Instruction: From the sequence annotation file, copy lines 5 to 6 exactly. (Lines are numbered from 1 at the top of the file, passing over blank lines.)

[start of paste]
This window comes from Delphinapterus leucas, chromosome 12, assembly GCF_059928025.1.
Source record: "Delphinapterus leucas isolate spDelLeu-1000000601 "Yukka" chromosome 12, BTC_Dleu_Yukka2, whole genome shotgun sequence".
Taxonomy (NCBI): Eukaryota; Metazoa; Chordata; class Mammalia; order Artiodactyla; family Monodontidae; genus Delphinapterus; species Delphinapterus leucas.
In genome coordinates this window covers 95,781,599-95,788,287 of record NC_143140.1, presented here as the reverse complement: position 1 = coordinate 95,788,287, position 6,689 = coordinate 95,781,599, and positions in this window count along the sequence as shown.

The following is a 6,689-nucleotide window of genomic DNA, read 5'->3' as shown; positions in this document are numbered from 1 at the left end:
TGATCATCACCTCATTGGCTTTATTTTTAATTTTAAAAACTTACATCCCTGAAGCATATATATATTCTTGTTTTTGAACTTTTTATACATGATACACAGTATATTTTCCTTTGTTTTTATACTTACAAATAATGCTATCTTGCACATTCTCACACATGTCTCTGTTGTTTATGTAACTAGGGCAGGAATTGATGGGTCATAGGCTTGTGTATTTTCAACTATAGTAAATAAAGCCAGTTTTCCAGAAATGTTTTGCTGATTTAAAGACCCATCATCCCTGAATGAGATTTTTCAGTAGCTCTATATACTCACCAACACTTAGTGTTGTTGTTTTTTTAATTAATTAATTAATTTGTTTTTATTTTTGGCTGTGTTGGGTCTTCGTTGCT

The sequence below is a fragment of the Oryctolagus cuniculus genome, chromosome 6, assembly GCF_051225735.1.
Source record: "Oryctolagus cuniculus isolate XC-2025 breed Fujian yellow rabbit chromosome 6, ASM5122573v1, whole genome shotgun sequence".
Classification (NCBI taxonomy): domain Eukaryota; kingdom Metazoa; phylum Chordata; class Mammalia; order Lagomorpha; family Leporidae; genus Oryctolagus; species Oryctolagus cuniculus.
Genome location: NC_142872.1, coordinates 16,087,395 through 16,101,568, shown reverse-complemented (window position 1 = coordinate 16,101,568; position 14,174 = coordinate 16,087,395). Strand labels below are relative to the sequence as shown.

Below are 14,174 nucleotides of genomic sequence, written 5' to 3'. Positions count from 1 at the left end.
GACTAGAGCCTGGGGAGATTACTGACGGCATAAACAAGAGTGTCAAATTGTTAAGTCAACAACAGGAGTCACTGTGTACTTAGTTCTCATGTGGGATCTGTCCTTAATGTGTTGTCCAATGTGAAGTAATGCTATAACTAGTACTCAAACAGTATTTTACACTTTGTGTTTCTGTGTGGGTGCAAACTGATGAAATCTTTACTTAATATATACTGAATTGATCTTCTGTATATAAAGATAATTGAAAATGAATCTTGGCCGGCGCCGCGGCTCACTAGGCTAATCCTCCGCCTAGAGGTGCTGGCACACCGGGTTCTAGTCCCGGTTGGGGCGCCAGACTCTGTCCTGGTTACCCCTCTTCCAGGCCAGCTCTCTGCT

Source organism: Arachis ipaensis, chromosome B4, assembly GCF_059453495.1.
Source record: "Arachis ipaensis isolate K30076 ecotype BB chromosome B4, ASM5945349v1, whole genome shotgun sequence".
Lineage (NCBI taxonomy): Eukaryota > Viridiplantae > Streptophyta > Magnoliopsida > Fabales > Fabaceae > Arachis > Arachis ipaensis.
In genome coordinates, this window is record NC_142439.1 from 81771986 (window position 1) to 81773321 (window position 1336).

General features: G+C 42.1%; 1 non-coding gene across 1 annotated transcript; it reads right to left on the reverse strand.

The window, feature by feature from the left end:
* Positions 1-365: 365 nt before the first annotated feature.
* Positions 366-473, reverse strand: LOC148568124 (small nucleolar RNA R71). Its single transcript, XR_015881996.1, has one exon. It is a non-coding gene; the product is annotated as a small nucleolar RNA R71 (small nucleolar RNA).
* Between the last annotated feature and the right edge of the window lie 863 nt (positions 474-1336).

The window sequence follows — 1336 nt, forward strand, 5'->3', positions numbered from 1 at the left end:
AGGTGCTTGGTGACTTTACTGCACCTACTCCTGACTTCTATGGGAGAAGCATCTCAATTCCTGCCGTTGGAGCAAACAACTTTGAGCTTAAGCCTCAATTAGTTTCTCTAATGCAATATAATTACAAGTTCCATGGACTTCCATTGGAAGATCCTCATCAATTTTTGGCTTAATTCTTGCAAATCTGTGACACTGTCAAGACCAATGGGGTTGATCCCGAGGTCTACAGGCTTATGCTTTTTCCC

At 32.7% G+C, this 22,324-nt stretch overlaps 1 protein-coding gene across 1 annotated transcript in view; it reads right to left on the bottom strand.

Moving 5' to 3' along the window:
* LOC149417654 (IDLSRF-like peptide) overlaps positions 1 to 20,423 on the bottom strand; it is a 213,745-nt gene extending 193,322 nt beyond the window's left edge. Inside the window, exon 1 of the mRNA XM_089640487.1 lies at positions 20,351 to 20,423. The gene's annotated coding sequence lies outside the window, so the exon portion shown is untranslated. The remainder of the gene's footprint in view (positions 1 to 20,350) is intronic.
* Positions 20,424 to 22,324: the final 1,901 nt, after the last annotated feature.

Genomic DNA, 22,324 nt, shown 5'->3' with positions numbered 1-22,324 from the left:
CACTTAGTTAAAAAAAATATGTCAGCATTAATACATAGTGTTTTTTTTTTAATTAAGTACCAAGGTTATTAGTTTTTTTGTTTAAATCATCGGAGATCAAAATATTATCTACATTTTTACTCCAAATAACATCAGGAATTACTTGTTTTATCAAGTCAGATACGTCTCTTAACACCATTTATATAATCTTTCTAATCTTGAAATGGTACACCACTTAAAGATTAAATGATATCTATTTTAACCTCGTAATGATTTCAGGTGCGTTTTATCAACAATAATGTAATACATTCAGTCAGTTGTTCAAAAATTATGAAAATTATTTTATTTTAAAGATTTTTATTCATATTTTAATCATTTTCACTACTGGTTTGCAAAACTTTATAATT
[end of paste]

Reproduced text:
The following is a 6,689-nucleotide window of genomic DNA, read 5'->3' as shown; positions in this document are numbered from 1 at the left end:
TGATCATCACCTCATTGGCTTTATTTTTAATTTTAAAAACTTACATCCCTGAAGCATATATATATTCTTGTTTTTGAACTTTTTATACATGATACACAGTATATTTTCCTTTGTTTTTATACTTACAAATAATGCTATCTTGCACATTCTCACACATGTCTCTGTTGTTTATGTAACTAGGGCAGGAATTGATGGGTCATAGGCTTGTGTATTTTCAACTATAGTAAATAAAGCCAGTTTTCCAGAAATGTTTTGCTGATTTAAAGACCCATCATCCCTGAATGAGATTTTTCAGTAGCTCTATATACTCACCAACACTTAGTGTTGTTGTTTTTTTAATTAATTAATTAATTTGTTTTTATTTTTGGCTGTGTTGGGTCTTCGTTGCT